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Sixteen for ’16: A primer for Bernie Sanders


A free chapter from Sixteen for ’16: A Progressive Agenda for a Better America
by Salvatore Babones (Policy Press)


Back in the good old days, that is to say the mid-1990s, taxpayers with annual incomes over $500,000 paid federal income taxes at an average effective rate of 30.4%. For 2012, the latest year for which data are available, the equivalent figure was 22.0%.

The much-ballyhooed January 1, 2013 tax deal that made the Bush-era tax cuts permanent for all except the very well-off will do little to reverse this trend: The deal that passed Congress only restores pre-Bush rates on the last few dollars of earned income, not on the majority of earned income, on corporate dividends, or on most investment gains.

Someone has had a very big tax cut in recent years, and the chances are that someone is not you. In the 1990s taxes on high incomes were already low by historical standards. Today, they are even lower. The super-rich are able to lower their taxes even further through a multitude of tax minimization and tax avoidance strategies.

The very tax system itself has in many ways been structured to meet the needs of the super-rich, resulting in a wide variety of situations in which people can multiply their fortunes without actually having to pay tax. In general, it is also much easier to hide income when most of your income comes from investments than when your income is reported on regular W-2 statements from your employer direct to the IRS.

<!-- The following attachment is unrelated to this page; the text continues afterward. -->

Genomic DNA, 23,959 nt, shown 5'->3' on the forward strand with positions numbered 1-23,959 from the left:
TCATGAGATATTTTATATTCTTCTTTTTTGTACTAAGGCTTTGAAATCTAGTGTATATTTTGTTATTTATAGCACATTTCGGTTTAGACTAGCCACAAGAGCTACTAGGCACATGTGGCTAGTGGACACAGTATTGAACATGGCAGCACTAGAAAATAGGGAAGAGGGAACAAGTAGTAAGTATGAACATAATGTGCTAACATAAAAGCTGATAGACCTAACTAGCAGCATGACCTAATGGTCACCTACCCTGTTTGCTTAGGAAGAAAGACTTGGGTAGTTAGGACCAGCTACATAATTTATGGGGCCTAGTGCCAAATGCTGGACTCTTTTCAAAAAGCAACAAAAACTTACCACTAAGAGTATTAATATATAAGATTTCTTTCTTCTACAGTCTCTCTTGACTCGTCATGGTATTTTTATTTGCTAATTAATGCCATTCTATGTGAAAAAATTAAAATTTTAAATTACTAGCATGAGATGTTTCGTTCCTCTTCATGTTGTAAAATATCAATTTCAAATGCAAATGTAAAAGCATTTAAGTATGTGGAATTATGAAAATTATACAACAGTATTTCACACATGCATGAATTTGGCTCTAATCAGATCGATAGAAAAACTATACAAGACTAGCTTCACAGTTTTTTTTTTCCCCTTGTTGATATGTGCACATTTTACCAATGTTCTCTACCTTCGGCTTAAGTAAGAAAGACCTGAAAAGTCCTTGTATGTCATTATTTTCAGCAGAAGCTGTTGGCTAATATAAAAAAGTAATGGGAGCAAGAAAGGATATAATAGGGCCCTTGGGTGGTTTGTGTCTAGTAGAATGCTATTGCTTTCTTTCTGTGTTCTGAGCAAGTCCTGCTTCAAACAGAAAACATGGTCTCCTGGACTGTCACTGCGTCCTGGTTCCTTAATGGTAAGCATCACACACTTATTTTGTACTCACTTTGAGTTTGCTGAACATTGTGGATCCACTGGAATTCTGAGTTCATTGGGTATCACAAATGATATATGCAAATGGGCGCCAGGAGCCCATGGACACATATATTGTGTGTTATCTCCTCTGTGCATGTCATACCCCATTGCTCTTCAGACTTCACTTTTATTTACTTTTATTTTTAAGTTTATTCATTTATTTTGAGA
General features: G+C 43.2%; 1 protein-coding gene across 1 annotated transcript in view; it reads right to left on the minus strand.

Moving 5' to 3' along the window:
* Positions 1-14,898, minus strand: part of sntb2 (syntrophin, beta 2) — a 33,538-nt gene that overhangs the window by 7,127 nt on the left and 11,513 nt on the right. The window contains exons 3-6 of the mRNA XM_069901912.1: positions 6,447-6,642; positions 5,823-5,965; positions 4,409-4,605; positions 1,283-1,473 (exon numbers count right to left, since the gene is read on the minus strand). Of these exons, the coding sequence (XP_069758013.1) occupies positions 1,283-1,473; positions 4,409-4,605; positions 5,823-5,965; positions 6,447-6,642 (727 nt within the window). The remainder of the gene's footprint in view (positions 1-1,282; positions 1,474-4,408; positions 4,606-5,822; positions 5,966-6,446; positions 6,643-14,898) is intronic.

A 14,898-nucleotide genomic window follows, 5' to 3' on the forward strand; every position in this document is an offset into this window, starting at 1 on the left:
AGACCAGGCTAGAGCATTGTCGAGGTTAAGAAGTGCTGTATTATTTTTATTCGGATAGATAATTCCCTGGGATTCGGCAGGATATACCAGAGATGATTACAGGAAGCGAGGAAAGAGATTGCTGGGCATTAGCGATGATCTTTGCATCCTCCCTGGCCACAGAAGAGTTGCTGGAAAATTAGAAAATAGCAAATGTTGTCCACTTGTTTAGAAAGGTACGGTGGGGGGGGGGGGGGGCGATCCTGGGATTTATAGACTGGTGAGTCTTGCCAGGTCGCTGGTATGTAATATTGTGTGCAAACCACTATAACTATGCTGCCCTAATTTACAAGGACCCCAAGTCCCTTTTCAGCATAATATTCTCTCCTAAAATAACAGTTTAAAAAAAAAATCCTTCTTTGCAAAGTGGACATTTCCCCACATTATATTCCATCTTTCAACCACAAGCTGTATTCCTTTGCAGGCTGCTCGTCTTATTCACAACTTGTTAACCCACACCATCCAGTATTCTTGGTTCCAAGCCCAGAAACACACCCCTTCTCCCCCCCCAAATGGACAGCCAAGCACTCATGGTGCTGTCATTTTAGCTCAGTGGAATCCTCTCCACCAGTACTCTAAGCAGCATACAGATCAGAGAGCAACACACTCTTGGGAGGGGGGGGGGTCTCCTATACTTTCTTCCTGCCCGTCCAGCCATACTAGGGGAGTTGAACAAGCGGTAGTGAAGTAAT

Whatever our tax statistics say about the tax rates of the super-rich, we can be sure they are lower in reality. At the same time that their tax rates are going down, the annual incomes of highly paid Americans are going through the roof.

In the 1990s the average income of the top 0.1% of American taxpayers was around $3.6 million. In 2012 it was nearly $6.4 million.6 And yes, these figures have been adjusted for inflation. Thanks to the careful database work of Capital in the Twenty-First Century author Thomas Piketty and his colleagues, it is now relatively easy to track and compare the incomes of the top 1%, 0.1%, and 0.01%. The historical comparisons don’t make for pretty reading.

Forget the merely well-off 1%. In the 21st century the top 0.1% of American households have consistently taken home more than 10% of all the income in the country, up from 3% in the 1970s.7 And these figures only include realized income: that is to say, income booked and reported to the tax authorities. If you own a company that doubles in value but you don’t sell any shares, you don’t have any income. Ditto land, buildings, airplanes, yachts, artwork, coins, stamps, etc.